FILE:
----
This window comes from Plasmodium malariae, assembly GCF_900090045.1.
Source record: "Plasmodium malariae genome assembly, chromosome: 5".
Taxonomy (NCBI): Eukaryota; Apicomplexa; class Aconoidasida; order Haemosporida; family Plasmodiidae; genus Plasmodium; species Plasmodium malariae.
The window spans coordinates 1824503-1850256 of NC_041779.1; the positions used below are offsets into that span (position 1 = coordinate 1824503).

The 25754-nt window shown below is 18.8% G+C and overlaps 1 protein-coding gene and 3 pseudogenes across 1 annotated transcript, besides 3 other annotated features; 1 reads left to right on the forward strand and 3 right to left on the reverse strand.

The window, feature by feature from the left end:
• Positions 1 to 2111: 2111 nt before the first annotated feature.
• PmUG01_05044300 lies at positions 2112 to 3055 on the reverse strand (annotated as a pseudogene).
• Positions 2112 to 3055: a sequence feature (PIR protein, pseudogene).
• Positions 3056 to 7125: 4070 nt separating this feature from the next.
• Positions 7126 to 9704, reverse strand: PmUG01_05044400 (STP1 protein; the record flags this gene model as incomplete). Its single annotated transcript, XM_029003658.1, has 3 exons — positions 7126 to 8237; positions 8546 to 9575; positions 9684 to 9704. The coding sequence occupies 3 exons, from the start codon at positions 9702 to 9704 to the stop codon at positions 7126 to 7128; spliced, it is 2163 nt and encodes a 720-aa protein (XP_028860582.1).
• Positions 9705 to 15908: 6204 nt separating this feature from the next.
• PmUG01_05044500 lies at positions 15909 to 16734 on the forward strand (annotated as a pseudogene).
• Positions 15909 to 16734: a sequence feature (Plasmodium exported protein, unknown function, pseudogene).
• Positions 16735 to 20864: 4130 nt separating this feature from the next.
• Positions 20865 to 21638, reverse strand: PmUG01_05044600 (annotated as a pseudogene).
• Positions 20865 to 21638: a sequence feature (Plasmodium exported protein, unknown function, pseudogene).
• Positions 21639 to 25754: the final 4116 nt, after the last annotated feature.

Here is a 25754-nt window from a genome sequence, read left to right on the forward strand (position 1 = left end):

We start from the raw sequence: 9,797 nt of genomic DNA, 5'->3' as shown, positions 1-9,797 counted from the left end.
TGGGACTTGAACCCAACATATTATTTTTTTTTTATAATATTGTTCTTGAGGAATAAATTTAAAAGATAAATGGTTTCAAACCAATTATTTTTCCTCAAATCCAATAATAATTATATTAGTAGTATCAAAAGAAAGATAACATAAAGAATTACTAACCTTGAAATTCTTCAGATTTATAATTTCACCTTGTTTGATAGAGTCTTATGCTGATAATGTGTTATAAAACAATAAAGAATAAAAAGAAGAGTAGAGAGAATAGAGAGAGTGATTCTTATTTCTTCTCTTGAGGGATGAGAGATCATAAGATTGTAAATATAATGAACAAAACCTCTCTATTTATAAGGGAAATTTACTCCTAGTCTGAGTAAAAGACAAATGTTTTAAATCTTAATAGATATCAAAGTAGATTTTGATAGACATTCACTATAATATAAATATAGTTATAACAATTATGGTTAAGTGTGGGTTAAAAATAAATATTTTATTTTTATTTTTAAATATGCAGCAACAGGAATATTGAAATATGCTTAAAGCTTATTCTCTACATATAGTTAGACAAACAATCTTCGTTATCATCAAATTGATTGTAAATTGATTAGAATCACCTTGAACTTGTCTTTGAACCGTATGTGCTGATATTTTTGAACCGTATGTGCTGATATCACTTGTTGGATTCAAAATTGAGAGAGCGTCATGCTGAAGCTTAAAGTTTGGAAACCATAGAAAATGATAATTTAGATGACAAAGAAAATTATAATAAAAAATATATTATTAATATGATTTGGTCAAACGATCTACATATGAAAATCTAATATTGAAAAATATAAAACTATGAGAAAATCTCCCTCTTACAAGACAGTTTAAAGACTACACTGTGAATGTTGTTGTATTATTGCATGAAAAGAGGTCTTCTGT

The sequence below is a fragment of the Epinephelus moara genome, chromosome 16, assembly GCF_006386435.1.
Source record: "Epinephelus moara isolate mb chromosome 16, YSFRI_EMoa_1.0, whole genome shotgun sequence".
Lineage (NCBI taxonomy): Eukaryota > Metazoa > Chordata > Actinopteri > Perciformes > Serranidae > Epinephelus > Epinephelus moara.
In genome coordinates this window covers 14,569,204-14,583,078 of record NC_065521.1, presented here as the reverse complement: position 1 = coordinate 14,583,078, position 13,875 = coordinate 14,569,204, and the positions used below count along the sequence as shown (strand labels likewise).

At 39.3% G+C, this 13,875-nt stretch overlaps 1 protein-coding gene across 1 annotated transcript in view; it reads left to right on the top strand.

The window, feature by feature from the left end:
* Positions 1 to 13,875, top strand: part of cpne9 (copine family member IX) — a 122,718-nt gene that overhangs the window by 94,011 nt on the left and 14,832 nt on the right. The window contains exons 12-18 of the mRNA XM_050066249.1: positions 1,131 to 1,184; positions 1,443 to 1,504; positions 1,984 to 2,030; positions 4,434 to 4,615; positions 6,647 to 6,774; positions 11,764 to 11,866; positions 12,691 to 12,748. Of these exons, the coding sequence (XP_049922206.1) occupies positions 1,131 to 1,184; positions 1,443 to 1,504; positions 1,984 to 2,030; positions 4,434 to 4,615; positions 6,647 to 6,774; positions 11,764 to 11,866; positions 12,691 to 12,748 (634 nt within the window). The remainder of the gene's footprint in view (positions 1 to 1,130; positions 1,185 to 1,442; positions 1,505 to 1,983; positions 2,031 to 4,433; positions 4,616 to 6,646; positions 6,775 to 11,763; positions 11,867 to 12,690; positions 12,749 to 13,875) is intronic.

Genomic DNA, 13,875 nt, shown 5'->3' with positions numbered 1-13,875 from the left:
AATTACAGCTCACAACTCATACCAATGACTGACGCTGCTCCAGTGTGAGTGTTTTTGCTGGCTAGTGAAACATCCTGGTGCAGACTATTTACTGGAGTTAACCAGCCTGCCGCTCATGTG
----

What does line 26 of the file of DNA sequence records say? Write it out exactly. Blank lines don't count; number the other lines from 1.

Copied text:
At 39.3% G+C, this 13,875-nt stretch overlaps 1 protein-coding gene across 1 annotated transcript in view; it reads left to right on the top strand.